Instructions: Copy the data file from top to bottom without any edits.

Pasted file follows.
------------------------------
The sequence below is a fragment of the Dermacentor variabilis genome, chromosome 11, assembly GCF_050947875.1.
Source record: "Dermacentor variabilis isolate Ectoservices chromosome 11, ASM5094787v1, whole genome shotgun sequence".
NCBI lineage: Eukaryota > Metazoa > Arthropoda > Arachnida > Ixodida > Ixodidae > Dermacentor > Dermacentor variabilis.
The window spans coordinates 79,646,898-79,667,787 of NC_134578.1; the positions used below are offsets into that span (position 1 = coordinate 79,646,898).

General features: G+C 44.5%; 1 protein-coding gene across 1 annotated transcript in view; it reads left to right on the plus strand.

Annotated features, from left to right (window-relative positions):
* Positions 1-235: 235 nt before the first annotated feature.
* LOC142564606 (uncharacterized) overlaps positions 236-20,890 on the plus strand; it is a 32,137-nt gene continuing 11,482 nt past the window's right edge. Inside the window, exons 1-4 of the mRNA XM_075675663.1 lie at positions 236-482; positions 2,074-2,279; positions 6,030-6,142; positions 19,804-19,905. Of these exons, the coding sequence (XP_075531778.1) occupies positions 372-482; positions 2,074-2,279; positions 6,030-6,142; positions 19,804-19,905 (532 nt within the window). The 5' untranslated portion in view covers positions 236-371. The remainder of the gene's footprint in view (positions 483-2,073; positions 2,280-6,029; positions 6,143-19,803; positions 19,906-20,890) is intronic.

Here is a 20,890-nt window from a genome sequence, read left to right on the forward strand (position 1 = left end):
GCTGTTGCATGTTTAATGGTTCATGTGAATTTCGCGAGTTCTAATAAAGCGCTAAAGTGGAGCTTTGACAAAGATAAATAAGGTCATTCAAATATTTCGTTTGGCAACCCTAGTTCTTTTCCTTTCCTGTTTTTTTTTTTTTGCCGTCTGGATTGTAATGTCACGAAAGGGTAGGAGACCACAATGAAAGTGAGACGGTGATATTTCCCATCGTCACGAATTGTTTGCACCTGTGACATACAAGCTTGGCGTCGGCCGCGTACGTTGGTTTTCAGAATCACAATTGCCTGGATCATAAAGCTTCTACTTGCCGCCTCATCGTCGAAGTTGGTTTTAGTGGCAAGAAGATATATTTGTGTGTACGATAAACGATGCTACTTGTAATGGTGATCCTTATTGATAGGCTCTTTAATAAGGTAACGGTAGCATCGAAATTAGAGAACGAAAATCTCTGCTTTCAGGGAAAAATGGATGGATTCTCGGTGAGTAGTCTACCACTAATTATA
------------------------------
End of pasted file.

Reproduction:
The sequence below is a fragment of the Dermacentor variabilis genome, chromosome 11, assembly GCF_050947875.1.
Source record: "Dermacentor variabilis isolate Ectoservices chromosome 11, ASM5094787v1, whole genome shotgun sequence".
NCBI lineage: Eukaryota > Metazoa > Arthropoda > Arachnida > Ixodida > Ixodidae > Dermacentor > Dermacentor variabilis.
The window spans coordinates 79,646,898-79,667,787 of NC_134578.1; the positions used below are offsets into that span (position 1 = coordinate 79,646,898).

General features: G+C 44.5%; 1 protein-coding gene across 1 annotated transcript in view; it reads left to right on the plus strand.

Annotated features, from left to right (window-relative positions):
* Positions 1-235: 235 nt before the first annotated feature.
* LOC142564606 (uncharacterized) overlaps positions 236-20,890 on the plus strand; it is a 32,137-nt gene continuing 11,482 nt past the window's right edge. Inside the window, exons 1-4 of the mRNA XM_075675663.1 lie at positions 236-482; positions 2,074-2,279; positions 6,030-6,142; positions 19,804-19,905. Of these exons, the coding sequence (XP_075531778.1) occupies positions 372-482; positions 2,074-2,279; positions 6,030-6,142; positions 19,804-19,905 (532 nt within the window). The 5' untranslated portion in view covers positions 236-371. The remainder of the gene's footprint in view (positions 483-2,073; positions 2,280-6,029; positions 6,143-19,803; positions 19,906-20,890) is intronic.

Here is a 20,890-nt window from a genome sequence, read left to right on the forward strand (position 1 = left end):
GCTGTTGCATGTTTAATGGTTCATGTGAATTTCGCGAGTTCTAATAAAGCGCTAAAGTGGAGCTTTGACAAAGATAAATAAGGTCATTCAAATATTTCGTTTGGCAACCCTAGTTCTTTTCCTTTCCTGTTTTTTTTTTTTTGCCGTCTGGATTGTAATGTCACGAAAGGGTAGGAGACCACAATGAAAGTGAGACGGTGATATTTCCCATCGTCACGAATTGTTTGCACCTGTGACATACAAGCTTGGCGTCGGCCGCGTACGTTGGTTTTCAGAATCACAATTGCCTGGATCATAAAGCTTCTACTTGCCGCCTCATCGTCGAAGTTGGTTTTAGTGGCAAGAAGATATATTTGTGTGTACGATAAACGATGCTACTTGTAATGGTGATCCTTATTGATAGGCTCTTTAATAAGGTAACGGTAGCATCGAAATTAGAGAACGAAAATCTCTGCTTTCAGGGAAAAATGGATGGATTCTCGGTGAGTAGTCTACCACTAATTATA